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Aussie Sports CommissionAustralian Sports Commission now offers an Online Officiating Course!

You heard it right - in an effort to ensure their sports officials are properly trained, Australia has now begun offering an online officiating course to their residents! Take a look here.

It appears to be designed similarly to the course offered by ELITE MMA Referees. Per the Australian Sports Commission:  "The course contains three modules, which cover a range of general officiating topics, including ethical responsibilities of officials, preparation for officiating, safety, communication, dealing with conflict and people management. The course takes approximately four hours to complete, and there is assessment included within the course. Officials have six months to complete the course after they register."

Like the Aussie course, our Workshop contains training modules as well. The EMMAR course includes 10 modules in the Referee Course and 11 modules in the Judge's course, all of which provide training in general officiating topics; ethics; safety; communication; event safety and preparations; fouls, injuries and fight income and more.

You know the National Council for Certified Personal Trainers does it. MIT does it (yeah...the Massachusetts Institute of Technology...THAT MIT!), even MixedMartialArt.comdoes it. We at ELITE MMA Referees do it too! We have long thought there to be a lot of value in learning via the Internet. Through our online MMA Referee training and MMA judge's courses, you can learn the basic rules and regulations of MMA. There's really no difference if you physically go to a workshop, or learn the basics online...what you need to learn is the same, and the information is the same.

By taking our course, can you learn how to step in between two fighters as the bell rings at the end of a round, or which side you should be standing on to view the fight you're ref'ing? No - but that sort of thing is hard to teach even if you take a workshop in person, over the period of one or two days. Believe it or not, one day won't make that much difference! Pretty much that sort of knowledge comes with experience. Most athletic commissions will require you shadow licensed ref's or judges, and that you work at amateur shows, in order to gain that type of necessary experience. And that type of shadowing and training is recommended throughout the EMMAR Workshop.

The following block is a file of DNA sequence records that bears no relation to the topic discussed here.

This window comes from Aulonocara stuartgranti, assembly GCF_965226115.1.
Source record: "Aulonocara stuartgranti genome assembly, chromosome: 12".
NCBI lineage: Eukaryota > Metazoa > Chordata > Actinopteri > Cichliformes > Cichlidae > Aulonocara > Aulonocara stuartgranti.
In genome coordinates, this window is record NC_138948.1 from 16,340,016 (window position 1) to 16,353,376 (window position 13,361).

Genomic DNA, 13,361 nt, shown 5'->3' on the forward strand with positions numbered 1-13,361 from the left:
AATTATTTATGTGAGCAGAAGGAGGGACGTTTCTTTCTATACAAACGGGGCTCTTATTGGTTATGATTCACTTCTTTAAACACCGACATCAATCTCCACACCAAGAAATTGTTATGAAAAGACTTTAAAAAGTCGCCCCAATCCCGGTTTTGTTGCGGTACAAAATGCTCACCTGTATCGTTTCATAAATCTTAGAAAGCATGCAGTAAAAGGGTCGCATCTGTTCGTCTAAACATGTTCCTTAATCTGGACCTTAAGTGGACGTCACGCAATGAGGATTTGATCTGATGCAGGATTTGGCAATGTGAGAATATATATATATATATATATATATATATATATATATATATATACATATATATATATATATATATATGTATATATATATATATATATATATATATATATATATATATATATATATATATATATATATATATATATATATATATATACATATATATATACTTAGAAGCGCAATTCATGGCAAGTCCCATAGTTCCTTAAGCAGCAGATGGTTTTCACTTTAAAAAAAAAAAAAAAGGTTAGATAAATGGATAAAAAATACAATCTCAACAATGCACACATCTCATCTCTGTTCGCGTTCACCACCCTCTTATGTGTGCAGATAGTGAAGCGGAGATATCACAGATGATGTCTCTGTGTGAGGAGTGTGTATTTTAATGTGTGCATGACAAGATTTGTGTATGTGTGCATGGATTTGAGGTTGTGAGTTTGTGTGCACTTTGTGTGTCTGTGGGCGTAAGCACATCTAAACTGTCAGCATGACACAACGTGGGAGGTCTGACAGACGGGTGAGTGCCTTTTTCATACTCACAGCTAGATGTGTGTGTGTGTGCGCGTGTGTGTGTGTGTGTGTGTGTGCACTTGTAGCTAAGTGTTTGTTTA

But that's not what this course is all about, nor is the one offered by the Australian Sports Commission. Our online courses have been designed to give students an overview and introduction to the laws, regulations, ethics and best practices of MMA. It's been designed to teach our students, the rules and regulations of an MMA fight.

Most of our students either train or have trained in at least one or more of the martial arts systems that make up MMA, so the combination of our workshop, and their hands-on training, can help to prepare them to step into the ring or up to the judge's table and officiate MMA fights. Some of our students have never trained in martial arts at all, but are MMA fans who just want to learn how MMA works and what the rules are...and that's okay too! They won't become ref's or judge's, but they can use that knowledge for personal reasons...or to show off to their friends.